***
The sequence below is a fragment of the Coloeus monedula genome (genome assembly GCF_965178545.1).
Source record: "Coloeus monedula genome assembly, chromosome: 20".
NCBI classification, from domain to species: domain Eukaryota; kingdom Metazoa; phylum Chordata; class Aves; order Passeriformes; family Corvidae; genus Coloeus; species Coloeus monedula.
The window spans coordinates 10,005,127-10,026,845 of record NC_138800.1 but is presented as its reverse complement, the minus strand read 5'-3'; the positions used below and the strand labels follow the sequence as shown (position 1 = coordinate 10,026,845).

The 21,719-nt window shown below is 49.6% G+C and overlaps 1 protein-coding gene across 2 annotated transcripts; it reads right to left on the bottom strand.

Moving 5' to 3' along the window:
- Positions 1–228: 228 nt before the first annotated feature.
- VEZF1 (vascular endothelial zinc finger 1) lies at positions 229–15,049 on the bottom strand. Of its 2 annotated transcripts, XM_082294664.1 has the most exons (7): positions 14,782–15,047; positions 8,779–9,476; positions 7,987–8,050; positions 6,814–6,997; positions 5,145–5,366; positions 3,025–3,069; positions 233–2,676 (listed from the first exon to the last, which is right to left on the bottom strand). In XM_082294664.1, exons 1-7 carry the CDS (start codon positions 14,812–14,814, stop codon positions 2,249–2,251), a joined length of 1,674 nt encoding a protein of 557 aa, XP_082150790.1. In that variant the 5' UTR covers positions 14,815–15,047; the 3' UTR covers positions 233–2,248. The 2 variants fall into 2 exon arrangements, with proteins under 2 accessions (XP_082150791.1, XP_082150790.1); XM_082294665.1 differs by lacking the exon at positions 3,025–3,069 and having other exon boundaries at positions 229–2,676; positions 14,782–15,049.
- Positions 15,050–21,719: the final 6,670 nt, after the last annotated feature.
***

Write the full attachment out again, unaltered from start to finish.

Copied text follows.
The sequence below is a fragment of the Coloeus monedula genome (genome assembly GCF_965178545.1).
Source record: "Coloeus monedula genome assembly, chromosome: 20".
NCBI classification, from domain to species: domain Eukaryota; kingdom Metazoa; phylum Chordata; class Aves; order Passeriformes; family Corvidae; genus Coloeus; species Coloeus monedula.
The window spans coordinates 10,005,127-10,026,845 of record NC_138800.1 but is presented as its reverse complement, the minus strand read 5'-3'; the positions used below and the strand labels follow the sequence as shown (position 1 = coordinate 10,026,845).

The 21,719-nt window shown below is 49.6% G+C and overlaps 1 protein-coding gene across 2 annotated transcripts; it reads right to left on the bottom strand.

Moving 5' to 3' along the window:
- Positions 1–228: 228 nt before the first annotated feature.
- VEZF1 (vascular endothelial zinc finger 1) lies at positions 229–15,049 on the bottom strand. Of its 2 annotated transcripts, XM_082294664.1 has the most exons (7): positions 14,782–15,047; positions 8,779–9,476; positions 7,987–8,050; positions 6,814–6,997; positions 5,145–5,366; positions 3,025–3,069; positions 233–2,676 (listed from the first exon to the last, which is right to left on the bottom strand). In XM_082294664.1, exons 1-7 carry the CDS (start codon positions 14,812–14,814, stop codon positions 2,249–2,251), a joined length of 1,674 nt encoding a protein of 557 aa, XP_082150790.1. In that variant the 5' UTR covers positions 14,815–15,047; the 3' UTR covers positions 233–2,248. The 2 variants fall into 2 exon arrangements, with proteins under 2 accessions (XP_082150791.1, XP_082150790.1); XM_082294665.1 differs by lacking the exon at positions 3,025–3,069 and having other exon boundaries at positions 229–2,676; positions 14,782–15,049.
- Positions 15,050–21,719: the final 6,670 nt, after the last annotated feature.